On Purpose, by Nick Laird, W.W. Norton, 2010, 65 pages
Nick Laird’s poetry is like a Robert Parker novel: spare and raw, but dignified. Like an old boxer who still has a wicked right. On Purpose is fast and merciless. It works, mostly on adrenaline, and that’s OK.
In “Hunting is a Hole Occupation” the Irish poet offers a flurry of images from squatting toads to being beaten in the forest and finishes his machine gun diatribe with “I’ve come alone and naked, aching / liking my hands after eating, waiting / to learn if God exists, I hate him.” Read that out loud and listen to the matching of aching and waiting. It’s perfect timing.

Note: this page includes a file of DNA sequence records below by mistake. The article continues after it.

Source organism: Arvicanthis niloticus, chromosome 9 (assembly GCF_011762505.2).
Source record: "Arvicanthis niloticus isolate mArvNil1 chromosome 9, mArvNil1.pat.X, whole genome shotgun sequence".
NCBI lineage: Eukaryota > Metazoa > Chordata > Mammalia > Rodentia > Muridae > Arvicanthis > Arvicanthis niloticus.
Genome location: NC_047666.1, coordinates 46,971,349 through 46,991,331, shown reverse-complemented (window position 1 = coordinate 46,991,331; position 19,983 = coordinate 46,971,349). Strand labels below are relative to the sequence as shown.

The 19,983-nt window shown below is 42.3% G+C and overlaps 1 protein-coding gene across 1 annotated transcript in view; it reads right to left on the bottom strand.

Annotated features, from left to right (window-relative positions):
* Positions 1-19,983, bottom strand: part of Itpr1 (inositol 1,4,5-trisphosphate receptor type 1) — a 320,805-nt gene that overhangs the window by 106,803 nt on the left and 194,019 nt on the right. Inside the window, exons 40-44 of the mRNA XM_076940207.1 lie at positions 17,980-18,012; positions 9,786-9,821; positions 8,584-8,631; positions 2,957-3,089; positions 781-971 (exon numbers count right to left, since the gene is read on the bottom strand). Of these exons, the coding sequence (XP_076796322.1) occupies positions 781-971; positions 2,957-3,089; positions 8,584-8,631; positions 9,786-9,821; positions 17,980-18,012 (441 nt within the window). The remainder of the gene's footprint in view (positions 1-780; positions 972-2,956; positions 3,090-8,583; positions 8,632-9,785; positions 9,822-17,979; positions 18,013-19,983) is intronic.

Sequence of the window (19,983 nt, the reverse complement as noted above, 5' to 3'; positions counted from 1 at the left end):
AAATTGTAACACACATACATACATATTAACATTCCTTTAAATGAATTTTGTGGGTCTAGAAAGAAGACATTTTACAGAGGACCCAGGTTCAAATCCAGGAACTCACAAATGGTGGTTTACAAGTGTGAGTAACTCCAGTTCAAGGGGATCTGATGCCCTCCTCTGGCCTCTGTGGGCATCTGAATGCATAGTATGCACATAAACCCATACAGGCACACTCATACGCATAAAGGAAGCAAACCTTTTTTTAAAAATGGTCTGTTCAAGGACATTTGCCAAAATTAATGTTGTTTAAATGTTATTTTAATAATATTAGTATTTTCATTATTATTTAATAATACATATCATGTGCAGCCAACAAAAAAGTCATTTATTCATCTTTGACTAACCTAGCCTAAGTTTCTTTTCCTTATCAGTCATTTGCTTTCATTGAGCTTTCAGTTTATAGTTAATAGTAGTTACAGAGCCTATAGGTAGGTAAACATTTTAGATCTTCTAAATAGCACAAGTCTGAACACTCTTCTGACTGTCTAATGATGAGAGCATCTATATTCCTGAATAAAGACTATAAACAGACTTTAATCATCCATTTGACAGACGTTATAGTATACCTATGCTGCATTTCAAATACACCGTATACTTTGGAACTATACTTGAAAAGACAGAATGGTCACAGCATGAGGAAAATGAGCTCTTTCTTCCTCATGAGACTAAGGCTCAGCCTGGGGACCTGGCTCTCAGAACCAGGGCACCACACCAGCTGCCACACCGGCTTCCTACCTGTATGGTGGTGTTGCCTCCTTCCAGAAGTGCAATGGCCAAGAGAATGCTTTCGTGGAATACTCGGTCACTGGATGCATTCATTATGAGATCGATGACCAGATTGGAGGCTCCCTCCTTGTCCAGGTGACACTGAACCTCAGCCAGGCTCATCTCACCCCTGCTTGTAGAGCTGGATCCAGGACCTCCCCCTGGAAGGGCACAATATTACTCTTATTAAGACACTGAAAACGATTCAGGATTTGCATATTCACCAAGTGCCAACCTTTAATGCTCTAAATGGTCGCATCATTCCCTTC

Most of this slim volume works at that level with short, powerful punches that the reader rarely sees coming. Sometimes it backfires, but mostly the punches land. B+ - Dan Szczesny